The fort on St. Thomas

The fort in Charlotte Amalie bears the name Fort Christian after Christian V. It was built between 1672 and 1678 on a peninsula with a rocky outcrop in the bay and is the first and largest fort in the islands. The Danes had been attempting to take over St. Thomas for some years, but in 1672 the West India and Guinea Company sent out the experienced Caribbean merchant Jørgen Iversen Dyppel to establish the colony. His account book for the first year tells us quite a bit about the construction and economy of the fort. All prices are given in barrels of sugar. The total cost amounted to 32,336 barrels of sugar, which the Company therefore had to produce on its plantations to meet the cost of construction.

First a highly qualified master mason had to be found to take charge. Dyppel bought an experienced mason, the mulatto Simon Lamar, who could gain his personal freedom if he worked for the Company for seven years.

(Source: Account books 1672 – 1680, Danish National Archives)

The tall, metre-thick walls are built partly in stone and stand as a massive extension of the bedrock, supported by large buttresses built of brick, which was sailed over as ballast in the hulls of the ships. The fort also has walls built of the random rubble known locally as blue bit. The bricks needed were provided by 5-6 ships sailing with them as ballast. They were similar to Flensburg bricks, a smaller type widely used in Holland, Germany and Schleswig-Holstein. Local rain-forest timber like mahogany and the dark, heavy wood lignum vitae (‘wood of life’) was used for lintels above doors and windows, for shutters and for other elements of the building that needed wood.

The list lacks accounts for the lime mortar used for building the walls and rendering. The lime was probably produced on the island by burning coral and shells in a lime kiln, slaking it with water and mixing it with sand. Only 1520 roof tiles are accounted for, and they would hardly have covered more than the central building, known as Trygborg (safe castle), in the middle of the fort. Dyppel purchased wooden laths for the roof shingles, but noted that in his view the barrel staves for coopering could also be used instead of roof shingles. Nails are a relatively large item in the accounts. At this time nails were forged by hand, and in such large quantities they had to be imported, since local blacksmiths could not cope with the demand.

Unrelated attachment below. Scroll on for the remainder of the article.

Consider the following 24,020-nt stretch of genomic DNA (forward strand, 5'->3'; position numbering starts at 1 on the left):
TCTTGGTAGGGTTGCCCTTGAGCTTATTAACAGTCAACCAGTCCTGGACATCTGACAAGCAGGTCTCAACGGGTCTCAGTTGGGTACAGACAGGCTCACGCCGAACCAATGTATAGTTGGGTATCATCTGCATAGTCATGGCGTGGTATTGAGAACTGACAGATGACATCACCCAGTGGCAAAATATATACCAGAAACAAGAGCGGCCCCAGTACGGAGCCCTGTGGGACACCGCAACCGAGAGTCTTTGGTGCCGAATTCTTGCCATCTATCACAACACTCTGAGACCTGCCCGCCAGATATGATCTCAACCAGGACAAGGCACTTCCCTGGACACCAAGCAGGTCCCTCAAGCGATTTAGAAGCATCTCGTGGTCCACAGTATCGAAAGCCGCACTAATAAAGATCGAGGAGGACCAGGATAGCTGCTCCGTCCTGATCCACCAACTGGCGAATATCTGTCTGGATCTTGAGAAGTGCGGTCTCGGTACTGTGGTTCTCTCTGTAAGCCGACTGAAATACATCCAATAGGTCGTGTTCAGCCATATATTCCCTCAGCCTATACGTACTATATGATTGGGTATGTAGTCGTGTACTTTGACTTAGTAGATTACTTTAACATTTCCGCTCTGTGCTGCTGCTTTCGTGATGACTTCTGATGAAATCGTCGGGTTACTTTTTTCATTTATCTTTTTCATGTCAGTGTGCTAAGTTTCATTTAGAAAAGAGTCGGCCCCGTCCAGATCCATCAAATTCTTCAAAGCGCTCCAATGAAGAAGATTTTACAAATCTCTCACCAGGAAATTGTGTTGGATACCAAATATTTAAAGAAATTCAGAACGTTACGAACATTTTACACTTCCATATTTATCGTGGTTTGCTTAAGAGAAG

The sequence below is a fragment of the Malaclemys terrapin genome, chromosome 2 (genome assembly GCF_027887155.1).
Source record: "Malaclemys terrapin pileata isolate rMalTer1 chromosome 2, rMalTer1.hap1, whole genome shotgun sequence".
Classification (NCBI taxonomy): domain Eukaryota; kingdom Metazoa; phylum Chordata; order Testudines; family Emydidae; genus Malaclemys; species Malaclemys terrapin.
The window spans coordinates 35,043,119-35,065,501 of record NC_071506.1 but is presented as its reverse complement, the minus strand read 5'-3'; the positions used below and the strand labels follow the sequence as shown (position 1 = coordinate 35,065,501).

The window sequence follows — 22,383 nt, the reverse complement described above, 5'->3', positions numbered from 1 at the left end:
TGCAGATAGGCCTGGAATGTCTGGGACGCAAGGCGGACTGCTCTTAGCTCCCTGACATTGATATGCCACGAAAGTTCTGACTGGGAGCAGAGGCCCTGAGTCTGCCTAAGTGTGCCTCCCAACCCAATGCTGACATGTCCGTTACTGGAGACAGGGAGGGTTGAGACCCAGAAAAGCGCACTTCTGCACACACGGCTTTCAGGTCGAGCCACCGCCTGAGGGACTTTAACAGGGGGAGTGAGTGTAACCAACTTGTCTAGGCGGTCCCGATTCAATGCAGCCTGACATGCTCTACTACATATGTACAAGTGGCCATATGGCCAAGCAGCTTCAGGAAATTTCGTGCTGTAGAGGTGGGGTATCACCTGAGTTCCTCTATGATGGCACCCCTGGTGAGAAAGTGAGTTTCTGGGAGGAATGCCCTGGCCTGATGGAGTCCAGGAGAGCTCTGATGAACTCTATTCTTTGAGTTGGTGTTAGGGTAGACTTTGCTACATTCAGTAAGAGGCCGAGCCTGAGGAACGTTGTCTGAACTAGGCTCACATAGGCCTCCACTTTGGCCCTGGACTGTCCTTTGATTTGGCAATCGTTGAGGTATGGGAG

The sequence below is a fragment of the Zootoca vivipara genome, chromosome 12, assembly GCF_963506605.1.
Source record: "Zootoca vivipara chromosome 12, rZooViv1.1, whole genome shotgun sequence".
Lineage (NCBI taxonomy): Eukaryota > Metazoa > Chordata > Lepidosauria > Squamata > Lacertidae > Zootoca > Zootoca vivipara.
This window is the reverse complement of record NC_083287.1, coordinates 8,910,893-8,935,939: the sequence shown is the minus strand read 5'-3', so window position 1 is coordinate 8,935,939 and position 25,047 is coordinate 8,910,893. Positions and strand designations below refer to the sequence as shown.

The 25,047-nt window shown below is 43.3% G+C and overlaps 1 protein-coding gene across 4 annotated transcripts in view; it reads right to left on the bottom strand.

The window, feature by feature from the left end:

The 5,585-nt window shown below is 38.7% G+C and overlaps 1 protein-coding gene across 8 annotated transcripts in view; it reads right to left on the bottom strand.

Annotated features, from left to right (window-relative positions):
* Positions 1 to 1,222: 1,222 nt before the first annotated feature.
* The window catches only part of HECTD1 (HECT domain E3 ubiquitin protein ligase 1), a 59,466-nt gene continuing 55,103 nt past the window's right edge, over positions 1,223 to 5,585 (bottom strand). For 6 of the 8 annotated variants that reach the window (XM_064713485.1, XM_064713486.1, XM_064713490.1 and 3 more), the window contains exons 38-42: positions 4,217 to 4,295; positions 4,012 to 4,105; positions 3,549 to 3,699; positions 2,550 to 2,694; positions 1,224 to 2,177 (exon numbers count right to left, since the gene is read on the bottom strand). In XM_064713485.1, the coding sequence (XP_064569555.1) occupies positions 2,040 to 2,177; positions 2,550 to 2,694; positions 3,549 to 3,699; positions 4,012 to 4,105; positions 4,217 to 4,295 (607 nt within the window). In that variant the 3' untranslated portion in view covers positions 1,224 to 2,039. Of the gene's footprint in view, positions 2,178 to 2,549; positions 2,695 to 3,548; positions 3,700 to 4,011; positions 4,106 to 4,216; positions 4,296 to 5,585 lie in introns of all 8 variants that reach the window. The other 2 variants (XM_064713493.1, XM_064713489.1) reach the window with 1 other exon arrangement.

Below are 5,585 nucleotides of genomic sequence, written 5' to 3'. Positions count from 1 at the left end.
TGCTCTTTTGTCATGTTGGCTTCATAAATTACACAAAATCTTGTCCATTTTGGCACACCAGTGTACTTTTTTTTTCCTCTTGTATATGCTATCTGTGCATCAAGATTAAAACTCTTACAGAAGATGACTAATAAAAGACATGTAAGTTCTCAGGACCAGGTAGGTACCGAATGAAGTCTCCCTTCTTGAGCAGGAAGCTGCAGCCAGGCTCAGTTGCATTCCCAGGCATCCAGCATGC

When Jørgen Iversen Dyppel sailed from Copenhagen, he had 190 people on board, 62 of them convicts. When the ships berthed at St. Thomas, 81 had died during the voyage, and another 72 died of the endemic fever within six months. Iversen’s group, which had been sent to colonize St. Thomas, was now reduced to 37. However, this number was soon supplemented by incoming planters from nearby English and Dutch islands.

The main task was to build Fort Christian, which was erected between 1672 and 1678. In the same period Iverson Dyppel acquired several enslaved Africans for the Company; their number varied as a result of deaths, runaways and resales. In 1680 the Company had 175 enslaved Africans. Some worked on the Company plantation, but many must have worked on the construction of the fort.

In the early colonial period it was not unusual for the work force to be contracted to work for the Company and subsequently win their freedom and the opportunity to establish themselves in the colony. These people were called indentured servs. Many poor European workers came to the West Indies on such contracts. They worked on plantations, and sometimes as soldiers or sailors. West Indians of African, native or mixed ancestry could be engaged on such terms. In this pioneering era slavery was not the only source of labour, but this changed during the first half of the 1700s, when the number of indentured servs decreased while the number of slaves increased.